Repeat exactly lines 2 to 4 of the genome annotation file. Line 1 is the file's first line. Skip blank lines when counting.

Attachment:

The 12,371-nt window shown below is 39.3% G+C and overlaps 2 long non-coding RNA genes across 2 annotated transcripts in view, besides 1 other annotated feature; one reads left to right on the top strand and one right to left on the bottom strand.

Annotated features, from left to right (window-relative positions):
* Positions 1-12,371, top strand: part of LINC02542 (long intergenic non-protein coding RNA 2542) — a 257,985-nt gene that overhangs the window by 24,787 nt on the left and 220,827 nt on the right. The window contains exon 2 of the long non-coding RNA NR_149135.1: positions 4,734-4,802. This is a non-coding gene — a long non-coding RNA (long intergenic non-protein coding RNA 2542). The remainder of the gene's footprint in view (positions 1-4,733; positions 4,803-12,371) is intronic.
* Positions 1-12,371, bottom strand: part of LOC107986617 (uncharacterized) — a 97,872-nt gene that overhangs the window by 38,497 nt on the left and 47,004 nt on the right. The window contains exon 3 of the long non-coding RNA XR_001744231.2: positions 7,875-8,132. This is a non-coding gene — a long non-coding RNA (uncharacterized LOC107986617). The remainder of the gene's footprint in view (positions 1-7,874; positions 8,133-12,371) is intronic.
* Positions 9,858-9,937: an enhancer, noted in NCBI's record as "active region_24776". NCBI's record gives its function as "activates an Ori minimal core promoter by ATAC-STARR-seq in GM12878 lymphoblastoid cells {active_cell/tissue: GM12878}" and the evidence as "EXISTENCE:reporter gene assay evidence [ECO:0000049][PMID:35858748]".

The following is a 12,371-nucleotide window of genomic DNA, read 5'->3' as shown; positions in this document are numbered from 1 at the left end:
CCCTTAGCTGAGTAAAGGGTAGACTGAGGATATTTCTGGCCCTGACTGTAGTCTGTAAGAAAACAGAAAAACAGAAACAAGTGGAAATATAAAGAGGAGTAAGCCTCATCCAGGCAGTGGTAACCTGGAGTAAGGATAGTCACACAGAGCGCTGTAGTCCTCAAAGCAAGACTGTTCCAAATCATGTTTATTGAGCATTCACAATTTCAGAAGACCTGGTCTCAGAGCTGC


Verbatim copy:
Annotated features, from left to right (window-relative positions):
* Positions 1-12,371, top strand: part of LINC02542 (long intergenic non-protein coding RNA 2542) — a 257,985-nt gene that overhangs the window by 24,787 nt on the left and 220,827 nt on the right. The window contains exon 2 of the long non-coding RNA NR_149135.1: positions 4,734-4,802. This is a non-coding gene — a long non-coding RNA (long intergenic non-protein coding RNA 2542). The remainder of the gene's footprint in view (positions 1-4,733; positions 4,803-12,371) is intronic.
* Positions 1-12,371, bottom strand: part of LOC107986617 (uncharacterized) — a 97,872-nt gene that overhangs the window by 38,497 nt on the left and 47,004 nt on the right. The window contains exon 3 of the long non-coding RNA XR_001744231.2: positions 7,875-8,132. This is a non-coding gene — a long non-coding RNA (uncharacterized LOC107986617). The remainder of the gene's footprint in view (positions 1-7,874; positions 8,133-12,371) is intronic.